There are no signs of an end to the violence in Syria, Iran’s key ally in the region, with the West keen to change the Tehran-friendly regime. A noose is being drawn, but experts fear it may leave Iran compelled to act.
Since the Iran-Iraq war of the 1980s, Iran and Syria have developed all sorts of ties.
The Islamic Republic supplies arms, ammunition and military technology to the Syrian security services. It has agreed to spend millions of US dollars for the construction of a military base in Latakia, to facilitate direct arms shipments to Damascus.
Syrian officials have consistently expressed their support for Iran’s right to a peaceful nuclear program and emphasized the need for a diplomatic solution to the dispute.
Both are under heavy criticism from the West. Iran is accused of not only of having nuclear ambitions but of helping Syria to build its nuclear facilities on their terms.
All Tehran’s efforts to prove its nuclear program is purely for peaceful purposes are to no avail with IAEA observers unable to inspect the country’s facilities on their terms.
Crucially, Iran uses Syria as a conduit for support for Hezbollah in Lebanon, and Hamas in the Palestinian Authority – both declared “foreign terrorist organizations” by the US and Israel.
If Israel and the US can bring about the downfall of Syria, Hezbollah will be weakened, which would certainly be to Israel’s advantage. And will bring the two one step closer down that road to Iran.
“It is a proxy conflict between Israel and its western allies and Iran, which basically only has one ally in the region which is the Syrian Republic,” Mehdi Hasan Senior Editor of the “’New Statesman” magazine explained to RT. “So if you can get Syria away from Iran, either through a diplomatic deal, which they tried for many years, or through regime change, which seems to be the direction of travel now, then it will definitely weaken Iran. All roads in the Middle East right now seem to lead to Tehran”.
Experts are calling this classic “divide and conquer”. Bring down pro-Iranian Assad, and replace him with opposition figures, who have already said they would adopt an anti-Tehran foreign policy. This would neutralize nuclear Iran’s most powerful ally.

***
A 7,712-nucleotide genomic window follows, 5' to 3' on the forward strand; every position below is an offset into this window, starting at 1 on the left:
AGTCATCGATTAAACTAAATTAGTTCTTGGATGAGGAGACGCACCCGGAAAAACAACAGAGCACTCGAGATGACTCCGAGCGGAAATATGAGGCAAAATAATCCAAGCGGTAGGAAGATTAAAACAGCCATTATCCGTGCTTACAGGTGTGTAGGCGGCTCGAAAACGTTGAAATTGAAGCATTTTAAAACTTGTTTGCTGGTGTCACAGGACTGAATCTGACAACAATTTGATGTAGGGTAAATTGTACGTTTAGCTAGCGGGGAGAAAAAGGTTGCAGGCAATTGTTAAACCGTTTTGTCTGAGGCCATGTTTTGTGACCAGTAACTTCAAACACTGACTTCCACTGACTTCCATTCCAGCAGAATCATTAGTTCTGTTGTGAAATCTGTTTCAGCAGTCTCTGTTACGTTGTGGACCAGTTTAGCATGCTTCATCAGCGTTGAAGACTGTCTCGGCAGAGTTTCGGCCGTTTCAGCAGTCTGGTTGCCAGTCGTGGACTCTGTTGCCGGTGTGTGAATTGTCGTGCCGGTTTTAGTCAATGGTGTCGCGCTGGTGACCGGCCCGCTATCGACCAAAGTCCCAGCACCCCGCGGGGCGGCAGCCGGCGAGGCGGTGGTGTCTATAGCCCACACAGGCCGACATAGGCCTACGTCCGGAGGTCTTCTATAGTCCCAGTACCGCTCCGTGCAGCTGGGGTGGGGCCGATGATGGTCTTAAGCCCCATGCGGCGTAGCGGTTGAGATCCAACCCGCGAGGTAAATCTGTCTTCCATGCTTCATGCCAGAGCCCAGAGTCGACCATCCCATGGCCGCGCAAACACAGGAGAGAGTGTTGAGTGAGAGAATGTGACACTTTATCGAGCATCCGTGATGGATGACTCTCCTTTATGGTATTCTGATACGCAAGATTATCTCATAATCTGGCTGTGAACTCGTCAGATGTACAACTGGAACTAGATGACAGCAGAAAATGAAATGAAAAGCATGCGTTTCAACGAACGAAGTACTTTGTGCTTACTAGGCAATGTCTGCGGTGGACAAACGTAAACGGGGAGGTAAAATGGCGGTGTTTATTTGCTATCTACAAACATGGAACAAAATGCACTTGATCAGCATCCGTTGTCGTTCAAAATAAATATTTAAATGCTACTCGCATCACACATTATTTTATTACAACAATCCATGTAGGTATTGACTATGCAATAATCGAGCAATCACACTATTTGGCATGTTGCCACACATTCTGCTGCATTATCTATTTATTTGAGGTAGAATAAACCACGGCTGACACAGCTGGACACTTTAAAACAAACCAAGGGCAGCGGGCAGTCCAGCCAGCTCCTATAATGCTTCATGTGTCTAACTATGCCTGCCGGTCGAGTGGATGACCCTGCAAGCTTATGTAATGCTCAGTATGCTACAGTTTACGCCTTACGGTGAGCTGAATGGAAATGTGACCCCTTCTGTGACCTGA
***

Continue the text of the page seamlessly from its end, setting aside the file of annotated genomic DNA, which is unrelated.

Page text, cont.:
Take Syria away, and Iran’s influence in the region could wane.
The US meanwhile looks as if it is trying to provoke Iran into some kind of retaliation so that there might be at least some pretext for an attack.
Washington now seems concerned Israel could attack Iran in a matter of months.
“The possibility of a conflict between the major western powers and Iran becoming a conflict between the world’s major powers is on the horizon,” warns John Rees, an activist, from “Stop the War” Coalition.
But experts are convinced, if cornered, Iran could bite.
“Perhaps accelerating the nuclear program, accelerating its interference, or perceived interference in other countries in the region, perhaps Bahrain, Lebanon, Palestinian territories, and that will be the way Iran will react, so you can make a plausible case for suggesting that the removal of Assad will make Iran even more unpredictable, even more dangerous,” Islamic Affairs Analyst David Hartwell explained to RT.
British Foreign Secretary William Hague has warned a nuclear arms race in the Middle East could become more dangerous than the original East-West Cold War as there are not the same “safety mechanisms” in place.
“It is a crisis coming down the tracks,” he said in an interview with The Daily Telegraph. “If they obtain a nuclear weapon capability, then I think other nations across the Middle East will want to develop nuclear weapons.”
“And the threat of a new cold war in the Middle East without necessarily all the safety mechanisms … That would be a disaster in world affairs.”
Meanwhile, reports suggest the Qataris and Saudis are already funding, arming and covertly operating with the Syrian opposition.
Iran looks increasingly isolated, with a hostile Israel perilously close.
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